This is a partial transcript from "Your World with Neil Cavuto," July 15, 2005, that was edited for clarity.
(BEGIN VIDEO CLIP)
REP. ED MARKEY, D-MASS., HOMELAND SECURITY COMMITTEE: The Bush administration doesn't want to spend any money on chemical security, and yet it doesn't want to mandate that the chemical industry has to provide the security themselves. So left in these communities are chemical plants that don't have any real security.
(END VIDEO CLIP)
NEIL CAVUTO, HOST: Well, the melting chemical terror attack sounds scary, but Democratic Congressman Ed Markey on this show Thursday says he has warned and blamed the White House for doing nothing about a very real threat. Now for equal time, the other side, from the nation's capital, Republican Congressman Dan Lungren of California and the House Homeland Security Committee.
Congressman, you don't buy this, why not?
REP. DAN LUNGREN, R-CALIF., HOMELAND SECURITY COMMITTEE: No, I don't buy it because you have to see what the administration has done. Since the terrible effects of 9/11, the events of 9/11, the administration has engaged in a very vigorous effort. Has enough been done? I would say no, because we're never going to have enough done. But let's look at what they have done.
They immediately, after the beginning of the Department of Homeland Security, sent people around the country to identify risk-assessed evaluations of the most critical sites in the nation, including those in the chemical industry. Since that time we should understand that the private sector has spent nearly $2 billion in the chemical industry to upgrade their security, both in terms of facilities, in terms of protection of their plants, in terms of their products and so forth.
Additionally, the administration has completed a survey of the 300 highest risk sites for a buffer zone protection plan. That is to assess the vulnerabilities, to determine what needs to be done to improve security around them, and has begun with grants to local governments, state governments, to assist in enhancing that kind of security. The obvious question.
CAVUTO: Could I just stop you there? Because I'm a little slow at the take here. But if you live in one of these states that has a high concentration of plants, whether it's New Jersey or California or Texas or some of the others, are you or should you be more nervous now?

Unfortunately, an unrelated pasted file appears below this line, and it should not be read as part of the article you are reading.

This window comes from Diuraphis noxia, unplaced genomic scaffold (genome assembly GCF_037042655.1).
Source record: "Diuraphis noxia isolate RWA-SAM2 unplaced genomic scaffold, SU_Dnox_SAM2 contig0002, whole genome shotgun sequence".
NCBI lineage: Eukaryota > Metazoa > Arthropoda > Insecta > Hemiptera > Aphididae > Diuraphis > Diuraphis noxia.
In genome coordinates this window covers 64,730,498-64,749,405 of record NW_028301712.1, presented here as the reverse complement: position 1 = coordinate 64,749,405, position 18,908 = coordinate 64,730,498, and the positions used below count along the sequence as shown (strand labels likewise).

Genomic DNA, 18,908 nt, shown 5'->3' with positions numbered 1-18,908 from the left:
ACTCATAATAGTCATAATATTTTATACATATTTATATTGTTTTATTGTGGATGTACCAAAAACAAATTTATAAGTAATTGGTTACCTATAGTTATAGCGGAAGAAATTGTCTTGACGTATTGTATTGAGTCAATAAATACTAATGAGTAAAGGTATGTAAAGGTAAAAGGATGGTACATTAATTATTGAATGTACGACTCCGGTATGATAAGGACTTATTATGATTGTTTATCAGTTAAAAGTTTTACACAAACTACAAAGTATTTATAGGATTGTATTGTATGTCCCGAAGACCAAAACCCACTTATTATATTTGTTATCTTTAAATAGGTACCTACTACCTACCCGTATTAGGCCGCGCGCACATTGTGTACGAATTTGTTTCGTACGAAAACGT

LUNGREN: You're safer today than you were after 9/11. You're safer today than you were before the beginning of the Department of Homeland Security. Are you safe enough? You're never safe enough. Can I give you an absolute guarantee? Absolutely not. Are we going to do more? Yes.
CAVUTO: Yes, but, Congressman, I guess what I'm asking is if these chemical facilities are everywhere, I mean, I don't see them under lock and key and armed guard. I mean, if someone had nefarious aims, I mean, it's still possible that he or she could do some damage, right?
LUNGREN: It is not impossible that we could have a successful attack. But if you're asking whether or not we have done a lot more, yes, a lot more has been done. Do we need to do more? Yes.
But one of the things I want to make clear is this. We have vulnerabilities all over the country, and chemical plants are one of them. But for us to elevate that above other things is just wrong-headed. If we go by the target du jour, the target of the day, we're going to be chasing our tail all the way around. We can't go by yesterday's study.
CAVUTO: Actually, you raise a very good point, Congressman. But I do want to ask, one thing that Congressman Markey said that kind of sticks with me, the idea that if Al Qaeda or whatever group strikes again, it would want to concentrate on a high body count and go into the thousands, the tens of thousands of victims. Do you buy that?
LUNGREN: Oh, I believe that if they could, they would wish to do that. That's why probably the greatest threat we have in this nation is a nuclear weapon somehow exploded in a major metropolitan area.
But let's remember, a target such as a stadium full of people watching a ballgame is certainly as high a target as a chemical plant. What I don't want us to do is to start going off, saying, we've got to do everything we can in this particular area, and forget about other areas.
We don't have an unlimited amount of money. We have to do careful risk assessment. And that's what we've been doing in this last Congress to try and do a better job than we have before.
CAVUTO: All right. Congressman, thank you very much. Appreciate your thoughts. Congressman Dan Lungren, joining us from Washington.
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